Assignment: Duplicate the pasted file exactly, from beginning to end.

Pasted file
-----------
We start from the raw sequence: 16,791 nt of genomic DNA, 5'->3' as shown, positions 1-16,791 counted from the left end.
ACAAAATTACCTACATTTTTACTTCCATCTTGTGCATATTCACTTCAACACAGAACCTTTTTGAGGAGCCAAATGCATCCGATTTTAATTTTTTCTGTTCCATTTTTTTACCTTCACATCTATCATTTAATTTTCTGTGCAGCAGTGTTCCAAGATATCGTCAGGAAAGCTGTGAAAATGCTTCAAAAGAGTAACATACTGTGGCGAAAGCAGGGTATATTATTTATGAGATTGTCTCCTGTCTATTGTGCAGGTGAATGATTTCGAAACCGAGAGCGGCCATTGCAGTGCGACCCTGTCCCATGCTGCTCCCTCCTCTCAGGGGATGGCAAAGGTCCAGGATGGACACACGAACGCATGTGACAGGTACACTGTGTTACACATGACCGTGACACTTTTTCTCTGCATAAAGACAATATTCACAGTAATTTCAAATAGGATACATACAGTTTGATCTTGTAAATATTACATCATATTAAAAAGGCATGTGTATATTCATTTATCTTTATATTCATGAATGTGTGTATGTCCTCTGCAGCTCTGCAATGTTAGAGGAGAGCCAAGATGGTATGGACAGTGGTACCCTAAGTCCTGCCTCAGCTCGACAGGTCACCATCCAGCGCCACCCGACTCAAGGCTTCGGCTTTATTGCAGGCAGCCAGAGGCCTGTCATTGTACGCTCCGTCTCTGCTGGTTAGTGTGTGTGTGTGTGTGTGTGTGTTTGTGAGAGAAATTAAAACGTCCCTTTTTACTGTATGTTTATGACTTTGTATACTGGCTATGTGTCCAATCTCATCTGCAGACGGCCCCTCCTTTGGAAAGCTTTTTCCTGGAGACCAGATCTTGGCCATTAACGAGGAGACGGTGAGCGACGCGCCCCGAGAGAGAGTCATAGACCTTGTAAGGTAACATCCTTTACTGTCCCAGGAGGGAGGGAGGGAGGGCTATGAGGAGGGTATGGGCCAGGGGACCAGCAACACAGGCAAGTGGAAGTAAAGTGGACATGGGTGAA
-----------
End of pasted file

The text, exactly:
We start from the raw sequence: 16,791 nt of genomic DNA, 5'->3' as shown, positions 1-16,791 counted from the left end.
ACAAAATTACCTACATTTTTACTTCCATCTTGTGCATATTCACTTCAACACAGAACCTTTTTGAGGAGCCAAATGCATCCGATTTTAATTTTTTCTGTTCCATTTTTTTACCTTCACATCTATCATTTAATTTTCTGTGCAGCAGTGTTCCAAGATATCGTCAGGAAAGCTGTGAAAATGCTTCAAAAGAGTAACATACTGTGGCGAAAGCAGGGTATATTATTTATGAGATTGTCTCCTGTCTATTGTGCAGGTGAATGATTTCGAAACCGAGAGCGGCCATTGCAGTGCGACCCTGTCCCATGCTGCTCCCTCCTCTCAGGGGATGGCAAAGGTCCAGGATGGACACACGAACGCATGTGACAGGTACACTGTGTTACACATGACCGTGACACTTTTTCTCTGCATAAAGACAATATTCACAGTAATTTCAAATAGGATACATACAGTTTGATCTTGTAAATATTACATCATATTAAAAAGGCATGTGTATATTCATTTATCTTTATATTCATGAATGTGTGTATGTCCTCTGCAGCTCTGCAATGTTAGAGGAGAGCCAAGATGGTATGGACAGTGGTACCCTAAGTCCTGCCTCAGCTCGACAGGTCACCATCCAGCGCCACCCGACTCAAGGCTTCGGCTTTATTGCAGGCAGCCAGAGGCCTGTCATTGTACGCTCCGTCTCTGCTGGTTAGTGTGTGTGTGTGTGTGTGTGTGTTTGTGAGAGAAATTAAAACGTCCCTTTTTACTGTATGTTTATGACTTTGTATACTGGCTATGTGTCCAATCTCATCTGCAGACGGCCCCTCCTTTGGAAAGCTTTTTCCTGGAGACCAGATCTTGGCCATTAACGAGGAGACGGTGAGCGACGCGCCCCGAGAGAGAGTCATAGACCTTGTAAGGTAACATCCTTTACTGTCCCAGGAGGGAGGGAGGGAGGGCTATGAGGAGGGTATGGGCCAGGGGACCAGCAACACAGGCAAGTGGAAGTAAAGTGGACATGGGTGAA